You’re struggling to force this last bite of your kale salad down. “I need to eat more meals if I’m going to lose weight”, you remind yourself. You gulp your 4th meal down for the day, confident that you’ve kept your body’s metabolism burning at peak levels. Yet, when you step on the scale, you may notice the scale doesn't move. What gives?
Well, here’s a little secret. Eating more meals per day doesn’t increase your metabolism.
The popular myth that more meals increase your metabolism is based on a misunderstanding of the thermic effect of food (or TEF). The TEF is the increase in your metabolism after eating. Some people theorized that if your metabolism increases after one meal, then eating more meals must increase your metabolism much more! Unfortunately, this isn’t the case.
The TEF is proportional to the calories present in the meal (and is affected by the macronutrients in said meal). Assuming the meals are made up of the same proportions of food, then there is no difference in TEF between 3 meals and 6 meals!
Worse yet, eating many small meals may actually make it harder to stay on your diet! One study examined the effect of 3 meals vs 6 meals on fat burning, hunger levels, and perceived fullness. Researchers studied subjects after giving them 3 meals per day and then 6 meals per day over the course of 4 days each. The 3 meals per day and 6 meals per day plan were matched for macronutrient content (proteins, carbs, and fats) and calories. The researchers noted no difference in fat burning between the two groups. However, researchers found that those who ate 3 meals per day reported feeling more hungry and wanting to eat more after their meals. That means that they received no fat loss benefit from multiple meals, but were less full despite eating the same amount of food over the whole day! (Here is a link to the study: https://www.ncbi.nlm.nih.gov/pmc/articles/PMC4391809/)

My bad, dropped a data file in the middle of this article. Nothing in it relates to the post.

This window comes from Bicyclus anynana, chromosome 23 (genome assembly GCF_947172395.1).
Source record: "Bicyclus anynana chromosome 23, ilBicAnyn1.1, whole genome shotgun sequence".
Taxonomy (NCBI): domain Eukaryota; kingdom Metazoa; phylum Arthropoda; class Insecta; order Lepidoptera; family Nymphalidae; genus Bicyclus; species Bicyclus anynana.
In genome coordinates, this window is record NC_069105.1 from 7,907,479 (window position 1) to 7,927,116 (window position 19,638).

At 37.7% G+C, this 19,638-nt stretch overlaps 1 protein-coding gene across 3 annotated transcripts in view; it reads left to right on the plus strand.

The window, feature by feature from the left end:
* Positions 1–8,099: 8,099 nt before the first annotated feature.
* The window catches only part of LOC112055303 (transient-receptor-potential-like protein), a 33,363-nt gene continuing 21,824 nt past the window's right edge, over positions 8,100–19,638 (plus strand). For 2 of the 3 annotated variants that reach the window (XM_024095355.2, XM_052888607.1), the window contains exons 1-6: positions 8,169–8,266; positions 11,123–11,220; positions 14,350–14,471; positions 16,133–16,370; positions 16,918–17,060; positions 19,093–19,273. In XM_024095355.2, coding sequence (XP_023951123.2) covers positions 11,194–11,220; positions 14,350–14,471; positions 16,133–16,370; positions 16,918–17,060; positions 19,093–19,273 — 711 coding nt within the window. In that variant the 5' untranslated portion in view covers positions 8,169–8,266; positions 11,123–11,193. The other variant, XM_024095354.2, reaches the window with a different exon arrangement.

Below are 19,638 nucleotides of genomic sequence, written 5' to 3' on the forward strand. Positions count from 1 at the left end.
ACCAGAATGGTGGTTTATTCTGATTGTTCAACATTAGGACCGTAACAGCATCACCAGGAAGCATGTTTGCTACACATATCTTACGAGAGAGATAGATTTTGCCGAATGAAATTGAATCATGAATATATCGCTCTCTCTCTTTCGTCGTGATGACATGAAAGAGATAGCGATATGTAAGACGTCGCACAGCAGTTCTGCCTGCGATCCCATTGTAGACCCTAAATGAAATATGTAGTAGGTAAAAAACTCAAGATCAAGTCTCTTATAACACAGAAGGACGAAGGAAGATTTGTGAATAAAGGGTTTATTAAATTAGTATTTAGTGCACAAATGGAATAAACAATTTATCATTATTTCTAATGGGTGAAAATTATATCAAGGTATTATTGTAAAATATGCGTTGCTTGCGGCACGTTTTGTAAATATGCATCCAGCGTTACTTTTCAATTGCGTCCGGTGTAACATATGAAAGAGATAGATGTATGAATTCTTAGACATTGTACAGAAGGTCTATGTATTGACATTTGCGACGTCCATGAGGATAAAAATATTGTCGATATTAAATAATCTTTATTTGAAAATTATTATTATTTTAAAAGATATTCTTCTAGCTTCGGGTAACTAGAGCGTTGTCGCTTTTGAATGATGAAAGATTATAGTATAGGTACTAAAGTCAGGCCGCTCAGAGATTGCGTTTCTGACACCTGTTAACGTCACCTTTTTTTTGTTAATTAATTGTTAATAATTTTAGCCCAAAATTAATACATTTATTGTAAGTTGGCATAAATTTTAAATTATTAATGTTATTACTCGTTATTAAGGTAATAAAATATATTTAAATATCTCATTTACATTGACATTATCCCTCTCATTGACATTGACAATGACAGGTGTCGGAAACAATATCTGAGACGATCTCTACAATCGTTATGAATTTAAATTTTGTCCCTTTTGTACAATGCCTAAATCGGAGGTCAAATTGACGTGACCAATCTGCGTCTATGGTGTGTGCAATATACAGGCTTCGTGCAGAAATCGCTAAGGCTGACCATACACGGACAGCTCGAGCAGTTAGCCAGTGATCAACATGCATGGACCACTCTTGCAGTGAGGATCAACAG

In fact, eating more meals per day can be worse for weight loss if you aren’t keeping track of your calories! All weight loss is governed by calories in vs calories out. If you are eating more meals per day and aren’t strictly watching your intake, it is easy to overeat. Even healthy foods like olive oil pack a surprising 120 calories per tablespoon. Add one tablespoon to 6 meals and you’re talking about an extra 720 calories a day! That can easily put you above your calorie needs, making you more likely to gain weight.
Basically, if you like eating more meals per day, great! Enjoy it! If you like eating a few times a day, great! Enjoy it! The best eating plan is the one that fits into your lifestyle. There is no one size fits all and certainly no magic bullet. At least not where meal frequency is concerned.